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Enjoying the trails safely

May 21, 2008
By Richard Gast, Franklin County Cornell Cooperative Extension
Whether you’re looking for a short hike to a hidden pond for an afternoon picnic or searching for a panoramic mountain vista at the end of a picturesque hiking trail; whether you seek the sanctuary of an easy access riverside retreat or the solitude of a waterfall eight miles into the backcountry, you’ll find it here. Within the boundaries of the Adirondack Park’s approximately 2.6 million acres of public land lie more than 3,000 lakes and ponds, more than 1,500 miles of rivers, hundreds of mountain peaks (42 of them at elevations over 4,000 feet) and more than 2,000 miles of hiking trails, clearly marked and maintained by the state Department of environmental Conservation (DEC).

Whatever your interest or ability, there is a hiking trail for you. From easy half-day round trips for novices and children, to challenging overnight camping routes for the most experienced hikers, you can ramble, roam and explore here, and you can do it to your heart’s content.

With just a little bit of forethought and preparation, hiking and camping in the Adirondack region can be an extremely rewarding experience. There is little that compares to hiking alongside a cascading stream when the sweet smell of balsam is in the air and native wildflowers are in bloom, and the sound of songbirds, the flight of a raptor or the scurrying of animals in the underbrush are filling up your senses and leaving you awestruck.

However, for the uninformed or inexperienced hiker, going off into the wilderness unprepared for biting insects and unseen dangers, such as hanging tree limbs in dangerous winds, high elevation summer snows, rapidly changing temperatures, thunderstorms, fog, slippery terrain or falling rocks, an Adirondack adventure could prove, instead, to be a series of regrettable discomforts or result in an otherwise avoidable injury.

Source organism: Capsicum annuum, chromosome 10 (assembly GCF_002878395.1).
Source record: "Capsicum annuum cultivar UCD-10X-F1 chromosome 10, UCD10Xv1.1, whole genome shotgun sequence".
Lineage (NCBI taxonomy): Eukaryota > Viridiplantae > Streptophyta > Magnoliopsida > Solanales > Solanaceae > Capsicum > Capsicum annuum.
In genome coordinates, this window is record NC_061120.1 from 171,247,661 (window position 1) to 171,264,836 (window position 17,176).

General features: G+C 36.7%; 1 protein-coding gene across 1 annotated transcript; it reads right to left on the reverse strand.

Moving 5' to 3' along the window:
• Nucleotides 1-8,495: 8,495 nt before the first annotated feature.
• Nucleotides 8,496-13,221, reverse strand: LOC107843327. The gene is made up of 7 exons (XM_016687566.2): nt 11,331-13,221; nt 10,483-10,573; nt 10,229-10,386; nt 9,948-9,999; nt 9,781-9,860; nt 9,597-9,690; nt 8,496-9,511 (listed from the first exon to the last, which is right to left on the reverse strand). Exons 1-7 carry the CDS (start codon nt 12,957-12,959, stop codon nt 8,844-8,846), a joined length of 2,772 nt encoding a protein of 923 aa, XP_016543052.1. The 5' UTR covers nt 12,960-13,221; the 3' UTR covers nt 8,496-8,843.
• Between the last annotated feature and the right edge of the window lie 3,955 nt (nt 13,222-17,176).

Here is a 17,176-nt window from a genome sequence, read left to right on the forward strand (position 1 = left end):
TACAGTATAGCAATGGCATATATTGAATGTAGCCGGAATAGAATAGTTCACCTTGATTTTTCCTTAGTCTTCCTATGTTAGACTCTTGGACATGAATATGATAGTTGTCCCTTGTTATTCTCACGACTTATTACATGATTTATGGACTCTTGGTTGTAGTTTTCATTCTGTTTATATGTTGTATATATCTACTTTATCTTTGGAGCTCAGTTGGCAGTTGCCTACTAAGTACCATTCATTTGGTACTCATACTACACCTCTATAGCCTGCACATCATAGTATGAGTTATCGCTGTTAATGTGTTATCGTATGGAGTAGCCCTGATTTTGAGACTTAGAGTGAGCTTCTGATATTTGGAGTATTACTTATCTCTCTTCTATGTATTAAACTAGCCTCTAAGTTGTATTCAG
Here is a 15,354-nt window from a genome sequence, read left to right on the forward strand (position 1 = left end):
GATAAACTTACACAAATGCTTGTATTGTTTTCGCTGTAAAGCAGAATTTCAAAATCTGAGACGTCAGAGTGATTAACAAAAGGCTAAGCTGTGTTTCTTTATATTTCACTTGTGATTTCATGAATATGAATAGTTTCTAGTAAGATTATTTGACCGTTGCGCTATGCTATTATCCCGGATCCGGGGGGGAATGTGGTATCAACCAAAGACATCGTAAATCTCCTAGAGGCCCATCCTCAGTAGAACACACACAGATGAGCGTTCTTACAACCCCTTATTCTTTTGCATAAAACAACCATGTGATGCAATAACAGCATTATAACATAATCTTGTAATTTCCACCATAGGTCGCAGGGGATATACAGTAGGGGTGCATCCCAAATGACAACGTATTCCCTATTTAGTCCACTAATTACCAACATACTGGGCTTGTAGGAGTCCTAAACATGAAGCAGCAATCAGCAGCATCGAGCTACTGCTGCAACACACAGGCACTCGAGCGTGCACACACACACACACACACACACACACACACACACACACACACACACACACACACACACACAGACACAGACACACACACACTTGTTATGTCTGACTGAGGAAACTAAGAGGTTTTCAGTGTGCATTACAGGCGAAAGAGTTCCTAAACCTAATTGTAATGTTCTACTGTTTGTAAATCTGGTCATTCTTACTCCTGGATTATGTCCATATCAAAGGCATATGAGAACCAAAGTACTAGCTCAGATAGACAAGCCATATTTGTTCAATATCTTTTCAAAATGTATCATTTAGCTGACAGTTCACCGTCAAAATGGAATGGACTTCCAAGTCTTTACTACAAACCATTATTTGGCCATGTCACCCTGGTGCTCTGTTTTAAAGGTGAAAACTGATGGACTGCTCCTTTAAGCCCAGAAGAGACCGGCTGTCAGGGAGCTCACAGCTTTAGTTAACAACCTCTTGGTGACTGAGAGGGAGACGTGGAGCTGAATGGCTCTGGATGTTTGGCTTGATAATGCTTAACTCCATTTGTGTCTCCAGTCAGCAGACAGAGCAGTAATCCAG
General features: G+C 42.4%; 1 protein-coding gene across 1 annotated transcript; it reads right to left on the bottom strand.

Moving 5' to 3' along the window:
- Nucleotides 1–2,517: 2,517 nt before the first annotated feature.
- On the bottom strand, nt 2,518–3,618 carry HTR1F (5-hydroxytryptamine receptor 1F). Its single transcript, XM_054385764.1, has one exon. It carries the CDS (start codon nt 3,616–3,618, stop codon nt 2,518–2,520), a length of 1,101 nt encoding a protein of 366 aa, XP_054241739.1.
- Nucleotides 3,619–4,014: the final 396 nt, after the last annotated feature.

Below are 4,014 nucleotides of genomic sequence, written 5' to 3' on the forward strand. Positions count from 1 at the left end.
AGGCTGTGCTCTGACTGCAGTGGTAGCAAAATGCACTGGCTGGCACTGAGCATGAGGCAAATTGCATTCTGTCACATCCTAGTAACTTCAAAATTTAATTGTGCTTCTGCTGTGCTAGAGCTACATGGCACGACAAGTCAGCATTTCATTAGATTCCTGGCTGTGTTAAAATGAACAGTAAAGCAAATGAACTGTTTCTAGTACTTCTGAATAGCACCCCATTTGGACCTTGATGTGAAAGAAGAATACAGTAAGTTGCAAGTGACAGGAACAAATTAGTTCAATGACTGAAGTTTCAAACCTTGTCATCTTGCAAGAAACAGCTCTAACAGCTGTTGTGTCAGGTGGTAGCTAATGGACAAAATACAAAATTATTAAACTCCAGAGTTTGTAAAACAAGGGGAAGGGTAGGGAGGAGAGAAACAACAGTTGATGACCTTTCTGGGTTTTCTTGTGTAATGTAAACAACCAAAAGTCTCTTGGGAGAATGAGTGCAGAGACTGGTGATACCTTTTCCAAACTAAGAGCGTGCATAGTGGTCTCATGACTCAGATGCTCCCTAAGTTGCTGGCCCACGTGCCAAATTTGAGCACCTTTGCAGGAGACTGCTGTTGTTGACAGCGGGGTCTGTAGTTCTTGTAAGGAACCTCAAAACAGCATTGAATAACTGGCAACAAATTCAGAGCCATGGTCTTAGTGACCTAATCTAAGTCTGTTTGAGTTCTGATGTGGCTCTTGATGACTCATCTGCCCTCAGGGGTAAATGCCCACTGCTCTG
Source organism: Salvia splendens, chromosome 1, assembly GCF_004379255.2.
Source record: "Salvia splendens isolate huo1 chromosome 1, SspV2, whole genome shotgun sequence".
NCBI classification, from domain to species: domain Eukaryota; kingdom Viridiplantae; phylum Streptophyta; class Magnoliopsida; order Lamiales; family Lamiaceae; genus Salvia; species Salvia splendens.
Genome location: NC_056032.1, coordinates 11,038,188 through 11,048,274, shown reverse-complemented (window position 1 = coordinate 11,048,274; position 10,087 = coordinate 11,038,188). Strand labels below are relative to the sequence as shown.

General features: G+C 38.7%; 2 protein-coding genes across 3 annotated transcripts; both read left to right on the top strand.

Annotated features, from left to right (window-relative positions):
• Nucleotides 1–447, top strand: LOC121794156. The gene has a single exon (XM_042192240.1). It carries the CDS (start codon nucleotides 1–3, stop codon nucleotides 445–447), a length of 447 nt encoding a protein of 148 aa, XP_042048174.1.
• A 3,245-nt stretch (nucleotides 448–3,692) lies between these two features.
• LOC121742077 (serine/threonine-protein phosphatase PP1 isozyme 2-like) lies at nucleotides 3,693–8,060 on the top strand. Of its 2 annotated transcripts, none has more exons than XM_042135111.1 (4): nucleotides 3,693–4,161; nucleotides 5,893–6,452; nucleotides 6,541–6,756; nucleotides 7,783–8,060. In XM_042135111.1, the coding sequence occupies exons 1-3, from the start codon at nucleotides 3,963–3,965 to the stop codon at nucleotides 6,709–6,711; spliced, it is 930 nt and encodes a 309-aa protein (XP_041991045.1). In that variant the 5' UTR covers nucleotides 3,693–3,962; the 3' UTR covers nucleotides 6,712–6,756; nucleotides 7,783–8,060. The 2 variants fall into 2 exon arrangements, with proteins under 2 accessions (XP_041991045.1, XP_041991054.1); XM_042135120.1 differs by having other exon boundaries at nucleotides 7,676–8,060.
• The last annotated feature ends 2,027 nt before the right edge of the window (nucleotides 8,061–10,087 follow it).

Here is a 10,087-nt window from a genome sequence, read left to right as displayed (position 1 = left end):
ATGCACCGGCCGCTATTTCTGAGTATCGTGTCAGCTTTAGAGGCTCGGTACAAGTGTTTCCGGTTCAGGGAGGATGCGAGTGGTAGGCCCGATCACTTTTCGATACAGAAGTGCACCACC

Proper clothing and appropriate gear are quintessential to safe and enjoyable hiking. It’s best to always dress appropriately and in layers. Wear comfortable, sturdy, properly fitting hiking shoes or boots. Keep in mind that cotton retains moisture. Carry a wool sweater or poncho, adequate rain gear, sunglasses if you wish and a hat.

Learn basic first aid and carry a first aid kit with you at all times. Learn how to use a compass. Take it with you, even on short hikes, along with a pocket knife, map, matches, field guides, flashlight, insect repellant, healthy high-energy snack foods such as trail mixes or fresh or dried fruit, and plenty of clean drinking water.

(If you must drink the water from spring brooks and streams, be sure that you purify, boil or filter it first.)

If you have a cellular phone, you may want to bring it, too. But, don’t be surprised if it doesn’t function when you need to use it.

Leave an itinerary with someone you trust. Let them know where you will be and when you expect to return. Stick to it.

Always sign the trail registers. That way, if you do get lost, rangers can quickly find you.

If you think you are lost, stop hiking. Don’t panic. If you are cold, put on your sweater or poncho, and if you think that it will be awhile, start a campfire. A fire will be visible from the air, making it easier for rescuers to find you, if you have been reported missing.

If a member of your hiking party is injured, do not leave that person alone. At least one other person should remain behind.

Should you choose to try to find your way out on your own, the rule of thumb is to find a stream and follow it downhill. You will almost definitely eventually come to a road.

You are expected to know the rules and guidelines for visiting and

using DEC managed public lands.

Rangers and conservation officers patrol regularly. They will confront and redirect you if you are not behaving appropriately. There may be consequences for your behavior, including being asked to leave and/or being arrested.

Keep in mind that camping and fires are not permitted at elevations above 4,000 feet.

One last thought. Unfortunately, cars parked at trailheads are sometimes broken into and valuables are stolen. Protect your valuables. If you cannot remove them, lock them in the trunk before walking off.

Happy trails!


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